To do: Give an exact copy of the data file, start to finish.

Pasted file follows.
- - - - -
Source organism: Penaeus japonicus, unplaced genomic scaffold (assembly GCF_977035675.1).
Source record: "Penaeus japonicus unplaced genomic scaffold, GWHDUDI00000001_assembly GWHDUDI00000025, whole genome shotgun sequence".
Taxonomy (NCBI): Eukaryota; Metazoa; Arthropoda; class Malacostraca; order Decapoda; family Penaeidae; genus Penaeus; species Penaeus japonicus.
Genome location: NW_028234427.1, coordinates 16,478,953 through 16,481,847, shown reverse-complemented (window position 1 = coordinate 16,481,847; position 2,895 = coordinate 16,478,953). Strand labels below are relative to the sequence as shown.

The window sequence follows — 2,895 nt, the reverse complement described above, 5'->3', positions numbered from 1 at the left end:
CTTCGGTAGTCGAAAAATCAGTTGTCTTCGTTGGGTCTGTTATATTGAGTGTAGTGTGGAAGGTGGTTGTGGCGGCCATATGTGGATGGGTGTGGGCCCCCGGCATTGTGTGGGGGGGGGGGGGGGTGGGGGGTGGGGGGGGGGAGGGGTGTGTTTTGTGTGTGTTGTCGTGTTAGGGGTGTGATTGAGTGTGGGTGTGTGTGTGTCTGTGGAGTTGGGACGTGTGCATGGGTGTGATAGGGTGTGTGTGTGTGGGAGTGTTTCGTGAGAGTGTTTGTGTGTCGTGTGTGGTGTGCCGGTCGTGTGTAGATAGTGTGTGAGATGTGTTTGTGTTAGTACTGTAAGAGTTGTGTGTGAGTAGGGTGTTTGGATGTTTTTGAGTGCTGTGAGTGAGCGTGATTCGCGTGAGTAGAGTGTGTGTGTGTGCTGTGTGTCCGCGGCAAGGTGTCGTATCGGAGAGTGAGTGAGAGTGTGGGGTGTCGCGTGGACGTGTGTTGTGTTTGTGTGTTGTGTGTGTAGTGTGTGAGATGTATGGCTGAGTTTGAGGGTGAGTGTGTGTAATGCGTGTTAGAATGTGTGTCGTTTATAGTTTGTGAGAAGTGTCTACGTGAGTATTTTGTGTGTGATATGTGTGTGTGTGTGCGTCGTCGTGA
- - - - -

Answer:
Source organism: Penaeus japonicus, unplaced genomic scaffold (assembly GCF_977035675.1).
Source record: "Penaeus japonicus unplaced genomic scaffold, GWHDUDI00000001_assembly GWHDUDI00000025, whole genome shotgun sequence".
Taxonomy (NCBI): Eukaryota; Metazoa; Arthropoda; class Malacostraca; order Decapoda; family Penaeidae; genus Penaeus; species Penaeus japonicus.
Genome location: NW_028234427.1, coordinates 16,478,953 through 16,481,847, shown reverse-complemented (window position 1 = coordinate 16,481,847; position 2,895 = coordinate 16,478,953). Strand labels below are relative to the sequence as shown.

The window sequence follows — 2,895 nt, the reverse complement described above, 5'->3', positions numbered from 1 at the left end:
CTTCGGTAGTCGAAAAATCAGTTGTCTTCGTTGGGTCTGTTATATTGAGTGTAGTGTGGAAGGTGGTTGTGGCGGCCATATGTGGATGGGTGTGGGCCCCCGGCATTGTGTGGGGGGGGGGGGGGGTGGGGGGTGGGGGGGGGGAGGGGTGTGTTTTGTGTGTGTTGTCGTGTTAGGGGTGTGATTGAGTGTGGGTGTGTGTGTGTCTGTGGAGTTGGGACGTGTGCATGGGTGTGATAGGGTGTGTGTGTGTGGGAGTGTTTCGTGAGAGTGTTTGTGTGTCGTGTGTGGTGTGCCGGTCGTGTGTAGATAGTGTGTGAGATGTGTTTGTGTTAGTACTGTAAGAGTTGTGTGTGAGTAGGGTGTTTGGATGTTTTTGAGTGCTGTGAGTGAGCGTGATTCGCGTGAGTAGAGTGTGTGTGTGTGCTGTGTGTCCGCGGCAAGGTGTCGTATCGGAGAGTGAGTGAGAGTGTGGGGTGTCGCGTGGACGTGTGTTGTGTTTGTGTGTTGTGTGTGTAGTGTGTGAGATGTATGGCTGAGTTTGAGGGTGAGTGTGTGTAATGCGTGTTAGAATGTGTGTCGTTTATAGTTTGTGAGAAGTGTCTACGTGAGTATTTTGTGTGTGATATGTGTGTGTGTGTGCGTCGTCGTGA